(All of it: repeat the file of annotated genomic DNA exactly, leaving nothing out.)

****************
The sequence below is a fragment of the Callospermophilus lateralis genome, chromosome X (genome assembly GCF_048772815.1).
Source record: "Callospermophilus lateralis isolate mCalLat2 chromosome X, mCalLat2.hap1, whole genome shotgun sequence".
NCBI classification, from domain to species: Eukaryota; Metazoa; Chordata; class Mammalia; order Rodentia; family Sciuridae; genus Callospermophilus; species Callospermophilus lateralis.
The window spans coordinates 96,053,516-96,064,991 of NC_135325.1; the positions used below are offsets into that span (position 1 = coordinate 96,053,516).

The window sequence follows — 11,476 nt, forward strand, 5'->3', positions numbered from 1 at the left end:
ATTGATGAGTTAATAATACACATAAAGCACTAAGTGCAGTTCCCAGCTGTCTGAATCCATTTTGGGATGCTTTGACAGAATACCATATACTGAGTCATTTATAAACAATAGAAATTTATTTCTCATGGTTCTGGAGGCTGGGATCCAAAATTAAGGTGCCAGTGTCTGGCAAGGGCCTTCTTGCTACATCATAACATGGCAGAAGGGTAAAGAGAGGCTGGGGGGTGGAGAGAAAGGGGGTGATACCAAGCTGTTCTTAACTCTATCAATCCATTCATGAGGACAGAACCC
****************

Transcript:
The sequence below is a fragment of the Callospermophilus lateralis genome, chromosome X (genome assembly GCF_048772815.1).
Source record: "Callospermophilus lateralis isolate mCalLat2 chromosome X, mCalLat2.hap1, whole genome shotgun sequence".
NCBI classification, from domain to species: Eukaryota; Metazoa; Chordata; class Mammalia; order Rodentia; family Sciuridae; genus Callospermophilus; species Callospermophilus lateralis.
The window spans coordinates 96,053,516-96,064,991 of NC_135325.1; the positions used below are offsets into that span (position 1 = coordinate 96,053,516).

The window sequence follows — 11,476 nt, forward strand, 5'->3', positions numbered from 1 at the left end:
ATTGATGAGTTAATAATACACATAAAGCACTAAGTGCAGTTCCCAGCTGTCTGAATCCATTTTGGGATGCTTTGACAGAATACCATATACTGAGTCATTTATAAACAATAGAAATTTATTTCTCATGGTTCTGGAGGCTGGGATCCAAAATTAAGGTGCCAGTGTCTGGCAAGGGCCTTCTTGCTACATCATAACATGGCAGAAGGGTAAAGAGAGGCTGGGGGGTGGAGAGAAAGGGGGTGATACCAAGCTGTTCTTAACTCTATCAATCCATTCATGAGGACAGAACCC